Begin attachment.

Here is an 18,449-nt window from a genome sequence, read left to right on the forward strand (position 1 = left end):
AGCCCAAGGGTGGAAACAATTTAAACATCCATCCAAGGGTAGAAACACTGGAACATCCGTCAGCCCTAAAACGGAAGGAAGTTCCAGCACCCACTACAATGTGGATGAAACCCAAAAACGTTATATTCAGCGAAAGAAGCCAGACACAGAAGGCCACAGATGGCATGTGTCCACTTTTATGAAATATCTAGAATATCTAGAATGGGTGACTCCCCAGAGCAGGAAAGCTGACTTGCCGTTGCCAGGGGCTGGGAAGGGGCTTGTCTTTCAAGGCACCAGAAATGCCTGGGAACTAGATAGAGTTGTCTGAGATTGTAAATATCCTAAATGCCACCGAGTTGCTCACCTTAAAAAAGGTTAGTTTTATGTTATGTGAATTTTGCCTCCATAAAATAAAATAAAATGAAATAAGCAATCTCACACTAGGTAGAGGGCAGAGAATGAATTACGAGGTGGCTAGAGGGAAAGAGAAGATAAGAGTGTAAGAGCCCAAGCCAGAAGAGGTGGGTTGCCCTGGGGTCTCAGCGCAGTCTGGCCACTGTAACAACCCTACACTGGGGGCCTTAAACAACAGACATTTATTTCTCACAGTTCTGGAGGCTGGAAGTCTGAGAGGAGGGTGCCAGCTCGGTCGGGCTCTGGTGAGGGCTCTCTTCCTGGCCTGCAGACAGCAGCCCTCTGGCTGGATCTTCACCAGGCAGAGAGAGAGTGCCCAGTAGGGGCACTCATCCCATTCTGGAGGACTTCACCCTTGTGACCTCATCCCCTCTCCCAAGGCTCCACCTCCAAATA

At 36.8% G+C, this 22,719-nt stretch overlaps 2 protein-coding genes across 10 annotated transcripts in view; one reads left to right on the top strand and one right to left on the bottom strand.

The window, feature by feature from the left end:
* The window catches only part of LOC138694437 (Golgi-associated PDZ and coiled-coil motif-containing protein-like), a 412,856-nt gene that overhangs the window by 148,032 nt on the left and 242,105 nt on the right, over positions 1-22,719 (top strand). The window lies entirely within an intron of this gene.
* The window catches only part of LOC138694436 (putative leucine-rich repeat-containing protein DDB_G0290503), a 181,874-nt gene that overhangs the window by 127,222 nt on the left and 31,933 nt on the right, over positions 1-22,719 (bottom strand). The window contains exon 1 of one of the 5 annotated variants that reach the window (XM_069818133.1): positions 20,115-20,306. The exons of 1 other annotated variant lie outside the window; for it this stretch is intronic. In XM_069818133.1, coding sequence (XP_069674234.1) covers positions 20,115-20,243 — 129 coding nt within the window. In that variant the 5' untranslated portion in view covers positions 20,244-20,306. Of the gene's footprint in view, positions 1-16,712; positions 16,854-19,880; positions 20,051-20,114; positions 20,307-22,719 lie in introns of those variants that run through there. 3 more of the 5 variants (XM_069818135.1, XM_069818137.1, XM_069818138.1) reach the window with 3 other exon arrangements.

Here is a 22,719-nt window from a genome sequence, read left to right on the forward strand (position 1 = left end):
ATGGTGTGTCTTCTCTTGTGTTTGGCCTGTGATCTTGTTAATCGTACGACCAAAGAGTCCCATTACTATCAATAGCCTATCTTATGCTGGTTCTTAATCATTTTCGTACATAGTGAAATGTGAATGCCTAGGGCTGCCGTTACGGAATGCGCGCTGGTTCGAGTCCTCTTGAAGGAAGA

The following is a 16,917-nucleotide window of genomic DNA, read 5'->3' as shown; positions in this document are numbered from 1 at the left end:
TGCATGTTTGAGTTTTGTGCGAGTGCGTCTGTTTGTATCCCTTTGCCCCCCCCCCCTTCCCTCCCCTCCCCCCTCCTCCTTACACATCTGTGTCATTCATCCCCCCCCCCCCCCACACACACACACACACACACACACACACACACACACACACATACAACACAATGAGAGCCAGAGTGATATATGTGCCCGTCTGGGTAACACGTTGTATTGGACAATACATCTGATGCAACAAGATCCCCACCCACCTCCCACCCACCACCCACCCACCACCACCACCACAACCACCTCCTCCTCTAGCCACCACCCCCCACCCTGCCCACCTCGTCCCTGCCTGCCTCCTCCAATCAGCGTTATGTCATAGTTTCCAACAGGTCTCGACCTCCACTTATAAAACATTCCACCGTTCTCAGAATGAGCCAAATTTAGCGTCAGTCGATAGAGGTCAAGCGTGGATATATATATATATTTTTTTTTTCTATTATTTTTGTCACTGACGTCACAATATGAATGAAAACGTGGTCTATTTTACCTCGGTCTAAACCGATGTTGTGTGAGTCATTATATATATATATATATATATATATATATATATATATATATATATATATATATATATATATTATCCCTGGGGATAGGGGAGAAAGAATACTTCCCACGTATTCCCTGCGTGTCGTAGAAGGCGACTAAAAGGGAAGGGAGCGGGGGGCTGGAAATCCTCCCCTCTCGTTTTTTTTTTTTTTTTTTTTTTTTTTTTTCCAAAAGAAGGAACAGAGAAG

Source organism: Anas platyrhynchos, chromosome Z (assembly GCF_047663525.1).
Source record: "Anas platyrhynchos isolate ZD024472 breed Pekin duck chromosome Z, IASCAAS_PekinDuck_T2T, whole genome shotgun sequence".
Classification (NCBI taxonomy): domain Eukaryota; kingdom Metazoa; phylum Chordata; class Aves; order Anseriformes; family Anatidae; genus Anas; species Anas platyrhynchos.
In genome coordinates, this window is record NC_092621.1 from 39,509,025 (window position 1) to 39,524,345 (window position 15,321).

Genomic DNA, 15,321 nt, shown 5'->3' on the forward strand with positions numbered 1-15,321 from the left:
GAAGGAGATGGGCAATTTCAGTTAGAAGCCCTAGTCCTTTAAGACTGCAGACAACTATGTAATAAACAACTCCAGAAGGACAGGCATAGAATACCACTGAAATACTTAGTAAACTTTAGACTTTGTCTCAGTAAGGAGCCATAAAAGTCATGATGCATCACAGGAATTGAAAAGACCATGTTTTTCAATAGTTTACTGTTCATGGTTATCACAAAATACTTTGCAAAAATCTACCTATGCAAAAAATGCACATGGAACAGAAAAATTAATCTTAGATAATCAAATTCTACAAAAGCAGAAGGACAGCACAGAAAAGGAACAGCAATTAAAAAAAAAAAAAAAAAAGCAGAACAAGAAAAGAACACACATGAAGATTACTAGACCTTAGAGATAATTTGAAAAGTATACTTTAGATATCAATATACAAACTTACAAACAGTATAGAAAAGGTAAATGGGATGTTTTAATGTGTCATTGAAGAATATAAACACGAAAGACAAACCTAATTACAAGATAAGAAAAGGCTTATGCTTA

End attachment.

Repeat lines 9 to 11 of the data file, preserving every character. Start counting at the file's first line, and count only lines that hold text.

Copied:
The following is a 16,917-nucleotide window of genomic DNA, read 5'->3' as shown; positions in this document are numbered from 1 at the left end:
TGCATGTTTGAGTTTTGTGCGAGTGCGTCTGTTTGTATCCCTTTGCCCCCCCCCCCTTCCCTCCCCTCCCCCCTCCTCCTTACACATCTGTGTCATTCATCCCCCCCCCCCCCCACACACACACACACACACACACACACACACACACACACACATACAACACAATGAGAGCCAGAGTGATATATGTGCCCGTCTGGGTAACACGTTGTATTGGACAATACATCTGATGCAACAAGATCCCCACCCACCTCCCACCCACCACCCACCCACCACCACCACCACAACCACCTCCTCCTCTAGCCACCACCCCCCACCCTGCCCACCTCGTCCCTGCCTGCCTCCTCCAATCAGCGTTATGTCATAGTTTCCAACAGGTCTCGACCTCCACTTATAAAACATTCCACCGTTCTCAGAATGAGCCAAATTTAGCGTCAGTCGATAGAGGTCAAGCGTGGATATATATATATATTTTTTTTTTCTATTATTTTTGTCACTGACGTCACAATATGAATGAAAACGTGGTCTATTTTACCTCGGTCTAAACCGATGTTGTGTGAGTCATTATATATATATATATATATATATATATATATATATATATATATATATATATATATATATATTATCCCTGGGGATAGGGGAGAAAGAATACTTCCCACGTATTCCCTGCGTGTCGTAGAAGGCGACTAAAAGGGAAGGGAGCGGGGGGCTGGAAATCCTCCCCTCTCGTTTTTTTTTTTTTTTTTTTTTTTTTTTTTCCAAAAGAAGGAACAGAGAAG

Source organism: Anas platyrhynchos, chromosome Z (assembly GCF_047663525.1).